Milanese Apostolic Catholic Church

Milanese Apostolic Catholic Church

The City See of the Church

Milan is a main city in the Po valley, at the North of Italy. Originally founded by the Celts around 600 BC and was conquered by the Romans around 222 BC, who gave it the name of Mediolanum. The city was the capital of the Roman Empire for a short time in the Fourth century. This area was conquested by Ostrogoths, Lombards and Byzantines, prior Charlemagne defeat the last Lombard king and subsequently the city became part of the Germanic Holy Roman Empire as a semi-republic.

Christianity in Milan

Foundation of the Diocese

The Gospel was brought to Milan by St. Barnabas, and the first Bishop of Milan, St. Anathalon, was a disciple of that apostle. But a diocese cannot have been established there before 200, and possibly not until much later, for the list of the bishops of Milan names only five predecessors of Merocles, who was at the Council of Rome (313). During the persecutions several Christians suffered martyrdom at Milan; among them Saints Gervasius and Protasius (first persecution of Diocletian), Sts. Victor (304), Nabor and Felix, and Saints Nazarius and Celsus.

Historically the Milanese church has been in full communion with Rome, recognizing it and its bishops. The Milanese Bishop (honorly called the Patriarch of Milan) is an equal to the Bishops of the World, be it of Rome or Constantinople.

Among its bishops should be named St. Protasius, St. Eustorgius and St. Dionysius, who firmly opposed apostasy imposed by the Roman Emperor Constantius II. St. Dionysus was exiled to Cappadocia (355), while the Romans put the heretic Auxentius on the episcopal throne of Milan. But many people remained faithful to the original faith. At the death of Auxentius, the great St. Ambrose was elected bishop by the people of Milan (374-97), and was the guide of princes Gratian, Valentinian II, and Theodosius. He was succeeded by St. Simplicianus (397), and Venerius (400); Lazarus (438-49) appears to have amplified the Ambrosian rite of Milan; St. Datius (530-52), lived almost always in exile at Constantinople, on account of the Gothic War; Vitalis (552) reaffirmed the independence of the Milian Church in relation of Rome, but Auxanus (556) re-established the yoke with Rome.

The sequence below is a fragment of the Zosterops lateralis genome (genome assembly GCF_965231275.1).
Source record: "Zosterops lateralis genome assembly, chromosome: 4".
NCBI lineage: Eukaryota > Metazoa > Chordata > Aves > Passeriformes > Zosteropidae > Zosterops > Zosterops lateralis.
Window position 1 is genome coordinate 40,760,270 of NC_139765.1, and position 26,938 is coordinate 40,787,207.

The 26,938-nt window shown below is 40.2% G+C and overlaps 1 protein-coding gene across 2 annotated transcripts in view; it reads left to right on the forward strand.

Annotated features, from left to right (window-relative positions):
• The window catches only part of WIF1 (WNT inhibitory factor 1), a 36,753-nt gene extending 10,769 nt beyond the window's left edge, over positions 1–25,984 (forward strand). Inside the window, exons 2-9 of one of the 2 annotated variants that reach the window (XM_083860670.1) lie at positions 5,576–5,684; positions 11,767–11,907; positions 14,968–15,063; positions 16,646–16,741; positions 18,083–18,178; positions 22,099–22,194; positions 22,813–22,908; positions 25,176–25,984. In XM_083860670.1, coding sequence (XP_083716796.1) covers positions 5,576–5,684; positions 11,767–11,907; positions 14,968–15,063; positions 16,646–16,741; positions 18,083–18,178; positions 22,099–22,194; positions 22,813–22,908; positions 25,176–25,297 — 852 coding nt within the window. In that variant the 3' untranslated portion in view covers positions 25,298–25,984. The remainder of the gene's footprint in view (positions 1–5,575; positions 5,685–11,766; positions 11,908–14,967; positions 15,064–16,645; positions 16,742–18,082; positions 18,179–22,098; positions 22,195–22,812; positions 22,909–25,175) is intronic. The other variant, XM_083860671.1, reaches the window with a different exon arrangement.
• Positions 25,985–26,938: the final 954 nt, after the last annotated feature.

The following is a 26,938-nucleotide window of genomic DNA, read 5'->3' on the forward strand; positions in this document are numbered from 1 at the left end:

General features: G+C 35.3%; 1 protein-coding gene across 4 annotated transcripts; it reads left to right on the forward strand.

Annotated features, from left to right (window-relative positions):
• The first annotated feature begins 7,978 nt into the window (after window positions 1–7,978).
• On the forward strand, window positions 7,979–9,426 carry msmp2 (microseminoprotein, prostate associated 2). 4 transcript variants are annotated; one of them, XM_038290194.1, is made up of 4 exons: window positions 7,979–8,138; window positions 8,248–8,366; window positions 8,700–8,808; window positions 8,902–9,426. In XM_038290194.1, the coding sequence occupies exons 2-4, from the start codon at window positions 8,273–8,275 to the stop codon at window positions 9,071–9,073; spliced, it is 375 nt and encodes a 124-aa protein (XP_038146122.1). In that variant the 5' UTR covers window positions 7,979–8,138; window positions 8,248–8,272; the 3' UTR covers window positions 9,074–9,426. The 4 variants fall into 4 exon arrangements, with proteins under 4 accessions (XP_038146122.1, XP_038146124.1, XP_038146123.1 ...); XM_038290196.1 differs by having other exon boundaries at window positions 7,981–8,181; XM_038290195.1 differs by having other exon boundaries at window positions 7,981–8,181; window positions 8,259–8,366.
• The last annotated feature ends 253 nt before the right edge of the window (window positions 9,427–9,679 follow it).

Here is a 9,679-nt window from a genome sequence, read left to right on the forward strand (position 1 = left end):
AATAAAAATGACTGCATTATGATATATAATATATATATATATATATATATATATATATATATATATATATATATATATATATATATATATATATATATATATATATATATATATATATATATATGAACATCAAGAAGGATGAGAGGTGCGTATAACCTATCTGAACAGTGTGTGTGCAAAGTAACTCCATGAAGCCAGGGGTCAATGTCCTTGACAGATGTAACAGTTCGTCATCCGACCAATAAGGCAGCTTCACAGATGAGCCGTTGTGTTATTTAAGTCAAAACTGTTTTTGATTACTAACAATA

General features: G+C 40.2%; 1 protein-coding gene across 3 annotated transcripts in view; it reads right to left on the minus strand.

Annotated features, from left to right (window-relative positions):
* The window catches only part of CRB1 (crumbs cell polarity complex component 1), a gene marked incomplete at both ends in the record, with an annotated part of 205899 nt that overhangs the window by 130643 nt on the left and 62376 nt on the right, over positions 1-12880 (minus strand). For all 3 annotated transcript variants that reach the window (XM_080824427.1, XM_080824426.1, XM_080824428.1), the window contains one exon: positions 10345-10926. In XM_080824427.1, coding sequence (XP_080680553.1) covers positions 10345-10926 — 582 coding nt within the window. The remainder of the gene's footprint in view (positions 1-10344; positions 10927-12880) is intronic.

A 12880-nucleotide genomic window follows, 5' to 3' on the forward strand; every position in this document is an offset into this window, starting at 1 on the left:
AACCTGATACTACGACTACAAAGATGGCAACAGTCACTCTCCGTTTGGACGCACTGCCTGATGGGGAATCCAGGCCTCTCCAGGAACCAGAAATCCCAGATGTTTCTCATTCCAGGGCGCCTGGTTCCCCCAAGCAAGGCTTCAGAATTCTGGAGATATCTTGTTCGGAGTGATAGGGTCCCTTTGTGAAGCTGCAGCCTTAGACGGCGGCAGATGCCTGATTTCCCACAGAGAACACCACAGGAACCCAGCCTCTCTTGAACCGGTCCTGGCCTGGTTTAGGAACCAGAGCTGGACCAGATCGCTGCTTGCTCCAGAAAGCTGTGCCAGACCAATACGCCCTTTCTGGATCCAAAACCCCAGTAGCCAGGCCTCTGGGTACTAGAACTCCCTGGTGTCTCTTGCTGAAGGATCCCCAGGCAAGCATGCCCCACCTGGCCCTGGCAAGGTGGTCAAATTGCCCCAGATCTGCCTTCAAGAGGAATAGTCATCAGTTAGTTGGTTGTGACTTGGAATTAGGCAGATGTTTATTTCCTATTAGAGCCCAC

Councils were held at Milan in 343 and 347, against Photinus; in the cause of St. Athanasius, at which the Emperor Constans menaced the bishops; 390, against Jovinian; 451, against the Robber Council of Ephesus; 680, against the Monothelites; 1060, 1098, 1117, 1287, for ecclesiastical reforms.

Beginning of Roman political control

During the Lombard invasion many things happened to the church in Milan. The Three-Chapter Controversy guaranteed autonomy of the Milanese Church for almost 200 years, since the Lombards were enemies of the Romans and the Byzantines. At the siege of Milan by the Lombard Alboin, the Bishop Honoratus (568) sought refuge in Genoa, with a great number of his clergy, , and at his death the Milanese at Genoa elected to succeed him Laurentius II, while Fronto (elected at Milan) was not recognized. When Laurentius died, King Agilulfus wished to secure the election of an Arian bishop, but the Romans managed to put Constantius and the Lombards and Milaneses started to align with Rome.